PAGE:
As posters move from the printed realm to the digital, how are their designs being influenced by new forms such as social media and gaming?
A few years ago, cracked.com posted 8 Actors Who Look Exactly The Same On Every Movie Poster. I'm easily distracted by a nice short list, so was drawn in by the blatant linkbaiting. But as well as providing a few chuckles, it flicked some little switch in my head and changed the way I perceive posters. It wasn't so much about actors pulling their particular actor faces, rather the repetition in the design. Tom Cruise's nose must be shown in profile if at all possible. Jackie Chan's fist is always bigger than his head. Bruce Willis will invariably be tilted to the right.
And now I'm always on the lookout for these patterns, tropes, the ebb and flow of the cliché tide. For example, I now know that any film based on a Nicholas Sparks novel must have a side-on shot of the male lead clasping the female lead's head in his hands, and be about to kiss her, and preferably they're being rained on, or at least near a body of water. Why do I know this?
What intrigues me, is that somebody does need to know this. These trends don't happen by chance, it's all very deliberate. People make these decisions. Film marketing relies upon familiarity and the reassuring comfort of homogeneity: You liked that? Well this looks like that. Watch this!
The art of the film poster has changed considerably over the last decade. It used to be that a poster was, in rather simplistic terms, a big printed thing that you stuck onto a big solid thing. But now all of that has changed. Think of the posters you've seen recently. How many were actually traditional ink-on-paper-on-wall? Chances are that most of them weren't posters at all, not in the traditional sense. They were merely jpegs; rectangles of marketing real estate on one of the many screens in your life.
The fact is that "poster" doesn't mean "poster" any more. Although the basic purpose (get bums in seats) remains the same, the divergence of print and screen sizes has changed the whole idea of how film posters are designed. These days, posters are pasted into tweets as much as they are onto billboards. Complex illustrated tableaux simply aren't going to cut it any more. It makes sense that designers are looking to other digital lexicons for the most appropriate visual language to satisfy this multitude of formats. And this is where we find new patterns emerging.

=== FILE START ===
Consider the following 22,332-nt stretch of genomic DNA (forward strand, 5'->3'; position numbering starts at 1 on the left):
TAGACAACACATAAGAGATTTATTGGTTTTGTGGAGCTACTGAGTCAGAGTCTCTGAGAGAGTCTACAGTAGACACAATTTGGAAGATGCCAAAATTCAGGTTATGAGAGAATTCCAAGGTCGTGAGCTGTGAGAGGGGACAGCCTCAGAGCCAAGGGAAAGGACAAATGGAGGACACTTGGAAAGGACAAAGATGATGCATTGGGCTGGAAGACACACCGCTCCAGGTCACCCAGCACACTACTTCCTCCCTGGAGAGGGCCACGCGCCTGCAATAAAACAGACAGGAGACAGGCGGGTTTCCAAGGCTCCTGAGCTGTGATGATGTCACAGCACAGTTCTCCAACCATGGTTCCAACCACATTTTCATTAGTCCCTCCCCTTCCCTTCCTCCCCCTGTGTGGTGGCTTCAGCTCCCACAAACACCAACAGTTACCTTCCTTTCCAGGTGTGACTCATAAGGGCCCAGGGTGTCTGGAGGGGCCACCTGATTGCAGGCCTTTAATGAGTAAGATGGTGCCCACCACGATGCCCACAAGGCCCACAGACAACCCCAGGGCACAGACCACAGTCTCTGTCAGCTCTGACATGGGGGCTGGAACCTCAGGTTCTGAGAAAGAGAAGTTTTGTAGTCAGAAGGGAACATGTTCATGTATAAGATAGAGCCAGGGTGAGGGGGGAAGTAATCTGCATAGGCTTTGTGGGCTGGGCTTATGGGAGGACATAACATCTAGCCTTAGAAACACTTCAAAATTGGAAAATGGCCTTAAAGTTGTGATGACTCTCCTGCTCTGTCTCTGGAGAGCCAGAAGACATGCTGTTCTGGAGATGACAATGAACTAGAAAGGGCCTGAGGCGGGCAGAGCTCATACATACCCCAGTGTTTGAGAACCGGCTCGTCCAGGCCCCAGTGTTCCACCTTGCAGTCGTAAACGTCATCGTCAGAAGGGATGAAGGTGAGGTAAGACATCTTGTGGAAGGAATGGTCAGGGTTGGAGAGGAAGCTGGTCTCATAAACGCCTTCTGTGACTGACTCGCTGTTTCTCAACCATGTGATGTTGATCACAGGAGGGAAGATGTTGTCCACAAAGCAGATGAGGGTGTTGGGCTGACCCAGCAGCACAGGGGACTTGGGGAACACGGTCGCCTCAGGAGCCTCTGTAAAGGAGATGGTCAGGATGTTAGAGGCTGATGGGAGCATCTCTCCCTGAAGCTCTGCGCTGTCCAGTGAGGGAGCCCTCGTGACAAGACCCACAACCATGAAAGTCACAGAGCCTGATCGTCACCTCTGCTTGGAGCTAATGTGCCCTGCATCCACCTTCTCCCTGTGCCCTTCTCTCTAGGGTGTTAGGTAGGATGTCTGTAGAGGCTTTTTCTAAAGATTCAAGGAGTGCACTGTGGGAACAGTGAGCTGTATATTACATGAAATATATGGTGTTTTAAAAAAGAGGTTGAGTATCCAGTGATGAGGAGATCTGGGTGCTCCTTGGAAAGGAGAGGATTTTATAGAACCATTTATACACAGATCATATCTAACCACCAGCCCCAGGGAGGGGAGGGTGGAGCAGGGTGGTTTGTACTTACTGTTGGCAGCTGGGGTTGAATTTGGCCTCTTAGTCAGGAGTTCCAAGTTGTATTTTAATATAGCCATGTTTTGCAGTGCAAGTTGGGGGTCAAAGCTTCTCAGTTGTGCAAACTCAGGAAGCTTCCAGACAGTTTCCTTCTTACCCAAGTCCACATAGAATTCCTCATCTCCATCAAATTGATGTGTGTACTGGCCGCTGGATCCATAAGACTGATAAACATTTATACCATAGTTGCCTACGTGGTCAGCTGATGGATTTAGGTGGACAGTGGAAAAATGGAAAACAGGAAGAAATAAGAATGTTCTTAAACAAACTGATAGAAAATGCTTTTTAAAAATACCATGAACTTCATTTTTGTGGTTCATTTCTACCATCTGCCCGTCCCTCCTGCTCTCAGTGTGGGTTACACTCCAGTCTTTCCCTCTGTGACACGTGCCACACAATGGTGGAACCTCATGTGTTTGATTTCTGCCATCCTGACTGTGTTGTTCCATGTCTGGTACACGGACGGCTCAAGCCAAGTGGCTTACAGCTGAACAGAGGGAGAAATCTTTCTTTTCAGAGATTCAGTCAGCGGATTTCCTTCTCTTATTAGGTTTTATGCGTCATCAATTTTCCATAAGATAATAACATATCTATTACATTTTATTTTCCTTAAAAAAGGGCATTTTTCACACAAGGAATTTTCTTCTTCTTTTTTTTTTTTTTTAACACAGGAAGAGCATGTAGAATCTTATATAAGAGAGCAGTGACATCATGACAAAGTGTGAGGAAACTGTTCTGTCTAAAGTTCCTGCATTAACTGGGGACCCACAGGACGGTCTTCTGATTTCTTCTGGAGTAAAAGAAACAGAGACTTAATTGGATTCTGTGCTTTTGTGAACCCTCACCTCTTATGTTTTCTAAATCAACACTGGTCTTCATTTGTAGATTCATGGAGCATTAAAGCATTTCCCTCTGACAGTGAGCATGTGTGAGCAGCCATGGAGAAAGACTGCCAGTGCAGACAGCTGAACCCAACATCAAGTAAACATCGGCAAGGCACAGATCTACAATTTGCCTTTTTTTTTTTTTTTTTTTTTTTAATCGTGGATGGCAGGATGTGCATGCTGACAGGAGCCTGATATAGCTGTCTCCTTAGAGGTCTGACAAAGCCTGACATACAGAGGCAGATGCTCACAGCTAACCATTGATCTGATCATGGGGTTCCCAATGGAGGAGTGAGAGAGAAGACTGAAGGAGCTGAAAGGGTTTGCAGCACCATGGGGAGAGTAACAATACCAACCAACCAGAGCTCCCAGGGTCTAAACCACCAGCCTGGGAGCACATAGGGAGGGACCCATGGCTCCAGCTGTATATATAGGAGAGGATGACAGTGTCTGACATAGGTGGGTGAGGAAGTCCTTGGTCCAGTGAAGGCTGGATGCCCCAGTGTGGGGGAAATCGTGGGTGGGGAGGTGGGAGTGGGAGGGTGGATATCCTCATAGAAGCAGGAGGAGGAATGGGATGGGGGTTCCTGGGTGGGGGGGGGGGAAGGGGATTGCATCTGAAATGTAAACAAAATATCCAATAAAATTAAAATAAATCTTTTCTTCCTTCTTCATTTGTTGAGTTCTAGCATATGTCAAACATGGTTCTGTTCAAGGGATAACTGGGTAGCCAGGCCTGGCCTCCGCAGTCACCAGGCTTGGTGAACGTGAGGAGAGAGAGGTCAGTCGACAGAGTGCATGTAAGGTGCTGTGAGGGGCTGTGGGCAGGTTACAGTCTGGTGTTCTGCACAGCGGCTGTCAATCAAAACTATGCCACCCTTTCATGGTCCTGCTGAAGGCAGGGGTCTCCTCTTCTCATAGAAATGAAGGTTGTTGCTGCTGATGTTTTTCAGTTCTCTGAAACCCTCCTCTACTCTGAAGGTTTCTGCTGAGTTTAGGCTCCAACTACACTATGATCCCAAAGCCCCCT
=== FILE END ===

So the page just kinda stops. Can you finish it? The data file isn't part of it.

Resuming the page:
There are few pieces of design I love more than Akiko Stehrenberger's poster for Michael Haneke's Funny Games. An extreme close-up of Naomi Watts, her eyes full of panic. It reveals little about the story, everything about the character. It's about bringing the performance and the appeal of the star right to the very edges of the poster. There will be bleed.
Just a few years ago this was quite a radical design. Now, it's one of many. If there is a star, their face will be there, front and centre. Big faces are big, and it's easy to see why. These head-shots allude to the social network profile pics we see every day, and are often seen at the same scale. A simple portrait of a star fixing your gaze is still an incredibly powerful image, even if it is a thumbnail. Blue Steel goes a long way.
You don't even need to have the title of the film on there. In many cases, it's deemed less significant than the tagline, which will be plastered across the star's face in as a big a type as is possible without completely obscuring them. If the web loves something more than mugshots, it's soundbites. Everything looks like an Ed Ruscha painting now.
Rather poetically, one of the best examples of this approach is for a film about the person who made us all look like this in the first place. Neil Kellerhouse's poster for The Social Network has Mark Zuckerberg effectively imprisoned within his own profile, gazing out from behind a cage of text.
(The modern confusion of text hierarchy can lead to odd situations where the tagline becomes the most important identifier for audiences. For example, somewhere between big screen and small, the title of Edge of Tomorrow has been entirely sidelined in favour of "Live. Die. Repeat." The film has essentially become a bumper sticker for itself.)
While some faces are pushed right up to the lens, other are turning away from it completely. The centre frame, almost silhouetted, back-to-the-camera motif is everywhere right now.
There are comparisons to be made with Caspar David Friedrich's 1818 painting, Wanderer Before the Sea of Fog, but the real influence here is Lara Croft's bottom. With years of third person gaming under our collective belt, we are now so accustomed to the visual language of Tomb Raider and Grand Theft Auto that we think nothing of seeing protagonists from this perspective. Give audiences a hero they can get behind. Literally.
But to completely obscure the star of the show is a risky move, and it shows a lot of confidence with audience's recognition and loyalty to the franchises in question. A big comic book costume helps. Turn Batman around and he still looks like Batman. Turn Benedict Cumberbatch around (as on the Star Trek Into Darkness poster) and all you're left with is Benedict Cumberbatch facing the wrong way and looking a bit lost.
The Cumberback™ seems to work though, as it's found its way onto one of Empire Design's posters for new Alan Turing biopic The Imitation Game. On another, he's facing the right way and we get a big close up portrait (complete with intrusive tagline). All bases covered. Perhaps this sort of campaign is the best approach for all those walls and screens: try a bit of everything.
These trends will pass, but the era of the poster as a simple printed artefact is definitely behind us now. Soon we’ll be squinting at Bruce Willis leaning on our watches.
Originally published in MacUser. See also: Rob Alderson on the death of the printed poster.